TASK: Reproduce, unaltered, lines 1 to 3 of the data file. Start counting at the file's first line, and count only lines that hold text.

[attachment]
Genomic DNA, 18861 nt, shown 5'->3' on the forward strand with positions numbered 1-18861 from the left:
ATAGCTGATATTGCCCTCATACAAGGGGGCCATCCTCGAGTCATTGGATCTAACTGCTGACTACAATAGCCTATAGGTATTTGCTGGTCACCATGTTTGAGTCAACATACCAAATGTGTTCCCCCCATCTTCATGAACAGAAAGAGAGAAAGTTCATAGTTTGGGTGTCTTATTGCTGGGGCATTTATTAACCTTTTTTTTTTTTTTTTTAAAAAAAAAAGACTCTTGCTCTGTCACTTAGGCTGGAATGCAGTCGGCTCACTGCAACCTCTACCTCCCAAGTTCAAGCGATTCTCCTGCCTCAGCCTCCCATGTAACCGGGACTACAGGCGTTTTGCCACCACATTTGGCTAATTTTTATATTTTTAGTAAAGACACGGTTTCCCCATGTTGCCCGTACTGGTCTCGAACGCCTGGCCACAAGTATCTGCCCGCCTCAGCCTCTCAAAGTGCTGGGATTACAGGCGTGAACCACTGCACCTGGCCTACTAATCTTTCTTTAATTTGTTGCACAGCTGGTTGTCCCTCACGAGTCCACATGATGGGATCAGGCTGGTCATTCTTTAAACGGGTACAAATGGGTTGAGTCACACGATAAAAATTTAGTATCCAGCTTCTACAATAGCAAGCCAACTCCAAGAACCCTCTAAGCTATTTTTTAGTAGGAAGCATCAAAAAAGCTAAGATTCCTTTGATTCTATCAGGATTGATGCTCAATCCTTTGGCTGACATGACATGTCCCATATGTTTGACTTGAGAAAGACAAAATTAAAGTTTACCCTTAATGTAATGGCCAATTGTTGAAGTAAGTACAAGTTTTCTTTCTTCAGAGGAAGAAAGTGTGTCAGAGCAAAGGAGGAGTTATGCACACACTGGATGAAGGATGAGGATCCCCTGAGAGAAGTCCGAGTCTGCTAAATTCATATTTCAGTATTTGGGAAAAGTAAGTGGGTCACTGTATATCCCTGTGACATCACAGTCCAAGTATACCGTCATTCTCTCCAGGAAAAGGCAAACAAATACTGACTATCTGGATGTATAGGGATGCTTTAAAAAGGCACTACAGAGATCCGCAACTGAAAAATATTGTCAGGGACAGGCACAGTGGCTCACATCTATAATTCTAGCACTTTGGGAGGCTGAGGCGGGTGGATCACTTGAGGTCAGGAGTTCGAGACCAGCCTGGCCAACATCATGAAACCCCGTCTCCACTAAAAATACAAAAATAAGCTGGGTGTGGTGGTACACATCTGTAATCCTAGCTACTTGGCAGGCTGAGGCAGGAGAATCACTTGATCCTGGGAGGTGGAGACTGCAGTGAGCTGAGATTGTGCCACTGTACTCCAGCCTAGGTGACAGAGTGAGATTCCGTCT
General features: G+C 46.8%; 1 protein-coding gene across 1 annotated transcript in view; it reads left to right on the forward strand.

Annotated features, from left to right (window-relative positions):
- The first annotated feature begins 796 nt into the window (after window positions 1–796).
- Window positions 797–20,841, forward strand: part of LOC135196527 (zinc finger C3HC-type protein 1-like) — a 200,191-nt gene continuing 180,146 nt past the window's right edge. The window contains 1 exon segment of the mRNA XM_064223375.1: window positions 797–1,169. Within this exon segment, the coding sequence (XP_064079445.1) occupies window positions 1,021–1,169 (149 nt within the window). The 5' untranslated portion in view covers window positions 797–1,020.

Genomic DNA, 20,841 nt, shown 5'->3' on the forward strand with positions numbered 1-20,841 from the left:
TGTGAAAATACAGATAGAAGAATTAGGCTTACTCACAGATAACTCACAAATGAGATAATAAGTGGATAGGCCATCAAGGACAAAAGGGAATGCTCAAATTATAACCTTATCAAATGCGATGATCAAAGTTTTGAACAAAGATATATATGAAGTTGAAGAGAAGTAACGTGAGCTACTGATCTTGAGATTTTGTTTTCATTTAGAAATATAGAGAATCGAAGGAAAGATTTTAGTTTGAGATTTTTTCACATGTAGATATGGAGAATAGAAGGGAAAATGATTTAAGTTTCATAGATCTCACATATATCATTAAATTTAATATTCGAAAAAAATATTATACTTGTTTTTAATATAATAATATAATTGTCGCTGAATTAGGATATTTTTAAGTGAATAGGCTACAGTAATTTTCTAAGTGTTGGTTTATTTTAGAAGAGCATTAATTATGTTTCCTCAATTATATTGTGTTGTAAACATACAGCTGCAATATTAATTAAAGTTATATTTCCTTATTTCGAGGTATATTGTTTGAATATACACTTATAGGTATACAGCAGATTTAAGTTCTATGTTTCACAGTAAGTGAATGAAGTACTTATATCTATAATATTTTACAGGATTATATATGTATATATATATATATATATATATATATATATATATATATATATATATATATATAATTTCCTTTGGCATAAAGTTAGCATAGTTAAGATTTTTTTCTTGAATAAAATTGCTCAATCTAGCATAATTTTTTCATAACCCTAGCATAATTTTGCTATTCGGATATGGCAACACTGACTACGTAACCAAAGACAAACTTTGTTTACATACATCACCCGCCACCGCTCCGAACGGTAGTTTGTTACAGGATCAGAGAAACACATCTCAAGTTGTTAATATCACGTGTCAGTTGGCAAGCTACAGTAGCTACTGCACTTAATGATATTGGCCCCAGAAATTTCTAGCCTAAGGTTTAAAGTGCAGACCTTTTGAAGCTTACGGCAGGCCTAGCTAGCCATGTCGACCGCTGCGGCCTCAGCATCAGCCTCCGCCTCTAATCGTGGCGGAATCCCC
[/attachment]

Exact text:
Genomic DNA, 18861 nt, shown 5'->3' on the forward strand with positions numbered 1-18861 from the left:
ATAGCTGATATTGCCCTCATACAAGGGGGCCATCCTCGAGTCATTGGATCTAACTGCTGACTACAATAGCCTATAGGTATTTGCTGGTCACCATGTTTGAGTCAACATACCAAATGTGTTCCCCCCATCTTCATGAACAGAAAGAGAGAAAGTTCATAGTTTGGGTGTCTTATTGCTGGGGCATTTATTAACCTTTTTTTTTTTTTTTTTAAAAAAAAAAGACTCTTGCTCTGTCACTTAGGCTGGAATGCAGTCGGCTCACTGCAACCTCTACCTCCCAAGTTCAAGCGATTCTCCTGCCTCAGCCTCCCATGTAACCGGGACTACAGGCGTTTTGCCACCACATTTGGCTAATTTTTATATTTTTAGTAAAGACACGGTTTCCCCATGTTGCCCGTACTGGTCTCGAACGCCTGGCCACAAGTATCTGCCCGCCTCAGCCTCTCAAAGTGCTGGGATTACAGGCGTGAACCACTGCACCTGGCCTACTAATCTTTCTTTAATTTGTTGCACAGCTGGTTGTCCCTCACGAGTCCACATGATGGGATCAGGCTGGTCATTCTTTAAACGGGTACAAATGGGTTGAGTCACACGATAAAAATTTAGTATCCAGCTTCTACAATAGCAAGCCAACTCCAAGAACCCTCTAAGCTATTTTTTAGTAGGAAGCATCAAAAAAGCTAAGATTCCTTTGATTCTATCAGGATTGATGCTCAATCCTTTGGCTGACATGACATGTCCCATATGTTTGACTTGAGAAAGACAAAATTAAAGTTTACCCTTAATGTAATGGCCAATTGTTGAAGTAAGTACAAGTTTTCTTTCTTCAGAGGAAGAAAGTGTGTCAGAGCAAAGGAGGAGTTATGCACACACTGGATGAAGGATGAGGATCCCCTGAGAGAAGTCCGAGTCTGCTAAATTCATATTTCAGTATTTGGGAAAAGTAAGTGGGTCACTGTATATCCCTGTGACATCACAGTCCAAGTATACCGTCATTCTCTCCAGGAAAAGGCAAACAAATACTGACTATCTGGATGTATAGGGATGCTTTAAAAAGGCACTACAGAGATCCGCAACTGAAAAATATTGTCAGGGACAGGCACAGTGGCTCACATCTATAATTCTAGCACTTTGGGAGGCTGAGGCGGGTGGATCACTTGAGGTCAGGAGTTCGAGACCAGCCTGGCCAACATCATGAAACCCCGTCTCCACTAAAAATACAAAAATAAGCTGGGTGTGGTGGTACACATCTGTAATCCTAGCTACTTGGCAGGCTGAGGCAGGAGAATCACTTGATCCTGGGAGGTGGAGACTGCAGTGAGCTGAGATTGTGCCACTGTACTCCAGCCTAGGTGACAGAGTGAGATTCCGTCT
General features: G+C 46.8%; 1 protein-coding gene across 1 annotated transcript in view; it reads left to right on the forward strand.